This will be the last post on this blog for an indefinite period as I turn my attention to other projects. I thought it would be fitting for the last post to be inspired much as the first post (here) was nearly two years ago with an interesting question raised by my fellow blogger Julian Dierkes over at “Mongolia Focus.”
Recently, Julian pointed out that a World Health Organization (WHO) interactive map on alcohol consumption around the world put Mongolia at a relatively low 5.8 liters of “pure alcohol” consumption per person per year (see map here). Given that alcoholism, in popular belief, is one of Mongolia’s most acute public health problems, this number seemed remarkably low.
The graph above shows Mongolia relative to other countries using slightly more up-to-date WHO data.1 Mongolia is right in the middle of the pack, just above the world-wide average of 6.2 liters of “pure alcohol” per person per year. “Pure alcohol” meaning the volume of alcohol consumed from low alcohol content beverages like beer to high content beverages like vodka. Drinkers in more economically developed countries like the US, Canada, and South Korea out consume Mongolians by pretty significant margins, and Russian drinkers, who are often used as a companion comparison to Mongolian drinkers, might as well be from a completely different planet. The data represented in this graph is so counter to the popular conception of alcohol consumption in Mongolia that one might challenge its validity.
I decided to test whether the WHO estimate squared with another source of data. The Ministry of Industry and Agriculture publishes regular reports on the amount of alcohol produced and imported in Mongolia.2 Production and imports are not necessarily consumption, but I think it is a reasonable proxy in Mongolia’s case. The table below presents production and import data for alcoholic beverages and an estimate of per person alcohol consumption during the same period covered by the WHO estimate. On this basis, the estimate derived from the Ministry data is in the same ballpark as the WHO estimate at 6.61 liters per person.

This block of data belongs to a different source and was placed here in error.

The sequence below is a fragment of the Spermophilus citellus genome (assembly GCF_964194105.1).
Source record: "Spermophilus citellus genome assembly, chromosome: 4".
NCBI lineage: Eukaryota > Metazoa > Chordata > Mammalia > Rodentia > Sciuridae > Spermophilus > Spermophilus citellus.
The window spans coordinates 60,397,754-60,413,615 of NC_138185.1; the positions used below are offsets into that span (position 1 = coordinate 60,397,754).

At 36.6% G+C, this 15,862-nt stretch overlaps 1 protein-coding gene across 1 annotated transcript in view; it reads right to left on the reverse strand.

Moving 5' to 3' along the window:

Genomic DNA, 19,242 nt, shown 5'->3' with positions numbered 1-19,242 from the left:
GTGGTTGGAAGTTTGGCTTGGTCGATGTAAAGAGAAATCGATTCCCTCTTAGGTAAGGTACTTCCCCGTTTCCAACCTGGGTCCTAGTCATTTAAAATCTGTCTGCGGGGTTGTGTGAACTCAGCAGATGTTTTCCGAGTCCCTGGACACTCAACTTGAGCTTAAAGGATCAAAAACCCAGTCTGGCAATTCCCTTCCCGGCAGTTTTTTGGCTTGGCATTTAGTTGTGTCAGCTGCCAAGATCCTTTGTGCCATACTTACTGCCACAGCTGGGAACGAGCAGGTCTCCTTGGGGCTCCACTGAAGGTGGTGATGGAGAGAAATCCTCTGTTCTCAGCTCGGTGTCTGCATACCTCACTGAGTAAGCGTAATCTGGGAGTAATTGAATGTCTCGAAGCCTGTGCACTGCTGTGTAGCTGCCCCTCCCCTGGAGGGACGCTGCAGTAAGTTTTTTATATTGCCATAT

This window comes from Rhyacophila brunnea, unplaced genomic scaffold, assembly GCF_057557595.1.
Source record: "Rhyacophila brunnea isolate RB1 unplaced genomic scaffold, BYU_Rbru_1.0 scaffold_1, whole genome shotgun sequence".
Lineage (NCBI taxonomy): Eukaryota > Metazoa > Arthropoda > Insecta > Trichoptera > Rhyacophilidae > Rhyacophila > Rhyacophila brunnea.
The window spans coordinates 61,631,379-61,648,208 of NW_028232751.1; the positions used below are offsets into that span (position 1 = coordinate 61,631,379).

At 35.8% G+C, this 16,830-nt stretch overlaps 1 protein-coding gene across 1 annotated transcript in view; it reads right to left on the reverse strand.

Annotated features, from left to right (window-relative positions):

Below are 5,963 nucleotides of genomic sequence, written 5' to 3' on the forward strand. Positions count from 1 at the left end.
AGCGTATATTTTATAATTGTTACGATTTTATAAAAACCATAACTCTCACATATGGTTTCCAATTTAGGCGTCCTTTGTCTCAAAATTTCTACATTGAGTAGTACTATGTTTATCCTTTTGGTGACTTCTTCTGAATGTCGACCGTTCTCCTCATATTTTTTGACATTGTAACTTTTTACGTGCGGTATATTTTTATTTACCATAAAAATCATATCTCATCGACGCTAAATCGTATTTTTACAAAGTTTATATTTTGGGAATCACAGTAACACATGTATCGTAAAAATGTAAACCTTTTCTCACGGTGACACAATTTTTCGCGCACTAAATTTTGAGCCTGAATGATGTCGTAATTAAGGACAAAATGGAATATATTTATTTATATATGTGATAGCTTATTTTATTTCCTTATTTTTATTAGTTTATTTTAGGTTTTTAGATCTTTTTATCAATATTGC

That does not prove the WHO estimate is correct, of course, because WHO possibly incorporated the same or similar government data in its estimate. But, digging deeper into the issue, I discovered some interesting facts. First, there is a significant difference in consumption between genders. The graph below shows Mongolia compared to the selection of countries highlighted in the first graph above. Men consume over five times as much alcohol than women in Mongolia. Not really a surprising result given my own personal experience, but it is significant to note that women, which make up just over 50 percent of the population, basically don’t consume alcohol. The volume of 2.2 liters per year consumed by women is roughly equivalent to 2.5 glasses of wine per week.3 It should also be noted that Mongolian men still consume less than men in the United States, Canada, South Korea, and Russia on average.
Second, a separate WHO survey conducted in 2006 measured the prevalence of alcohol consumption in Mongolia and found that 25 percent of people consumed 86 percent of all alcohol.4 The imbalance in consumption across all consumers and between genders suggests that Mongolia’s image as having an extraordinary alcoholism problem is driven by a small, gender specific segment of the population, while everyone else either abstains or consumes insignificant amounts of alcohol throughout the year. Does that mean Mongolia doesn’t have a public health problem when it comes to alcoholism? No, of course not. I think what it means is that a huge part of the problem is not cultural but rather a lack of public services supporting prevention and treatment, and maybe this difference is what separates Mongolia from economically developed countries like the US which consume much higher rates of alcohol without having an image of out-of-control and endemic alcoholism.